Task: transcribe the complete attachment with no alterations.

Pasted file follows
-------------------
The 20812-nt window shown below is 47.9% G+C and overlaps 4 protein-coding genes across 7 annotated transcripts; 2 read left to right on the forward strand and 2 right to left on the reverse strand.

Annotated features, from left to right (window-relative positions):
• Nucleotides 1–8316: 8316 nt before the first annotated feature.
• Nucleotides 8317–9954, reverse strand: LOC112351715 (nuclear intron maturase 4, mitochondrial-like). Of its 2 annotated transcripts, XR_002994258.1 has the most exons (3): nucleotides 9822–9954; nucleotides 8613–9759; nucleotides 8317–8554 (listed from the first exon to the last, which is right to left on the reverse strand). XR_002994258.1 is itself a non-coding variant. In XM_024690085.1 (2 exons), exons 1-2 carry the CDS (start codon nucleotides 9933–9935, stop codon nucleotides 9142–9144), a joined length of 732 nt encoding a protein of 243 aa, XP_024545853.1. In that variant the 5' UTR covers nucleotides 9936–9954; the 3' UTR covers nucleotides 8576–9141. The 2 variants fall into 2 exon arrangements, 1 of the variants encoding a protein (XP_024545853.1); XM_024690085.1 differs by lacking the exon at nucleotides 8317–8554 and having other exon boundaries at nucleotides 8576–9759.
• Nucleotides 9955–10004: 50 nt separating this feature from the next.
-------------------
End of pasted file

The 20812-nt window shown below is 47.9% G+C and overlaps 4 protein-coding genes across 7 annotated transcripts; 2 read left to right on the forward strand and 2 right to left on the reverse strand.

Annotated features, from left to right (window-relative positions):
• Nucleotides 1–8316: 8316 nt before the first annotated feature.
• Nucleotides 8317–9954, reverse strand: LOC112351715 (nuclear intron maturase 4, mitochondrial-like). Of its 2 annotated transcripts, XR_002994258.1 has the most exons (3): nucleotides 9822–9954; nucleotides 8613–9759; nucleotides 8317–8554 (listed from the first exon to the last, which is right to left on the reverse strand). XR_002994258.1 is itself a non-coding variant. In XM_024690085.1 (2 exons), exons 1-2 carry the CDS (start codon nucleotides 9933–9935, stop codon nucleotides 9142–9144), a joined length of 732 nt encoding a protein of 243 aa, XP_024545853.1. In that variant the 5' UTR covers nucleotides 9936–9954; the 3' UTR covers nucleotides 8576–9141. The 2 variants fall into 2 exon arrangements, 1 of the variants encoding a protein (XP_024545853.1); XM_024690085.1 differs by lacking the exon at nucleotides 8317–8554 and having other exon boundaries at nucleotides 8576–9759.
• Nucleotides 9955–10004: 50 nt separating this feature from the next.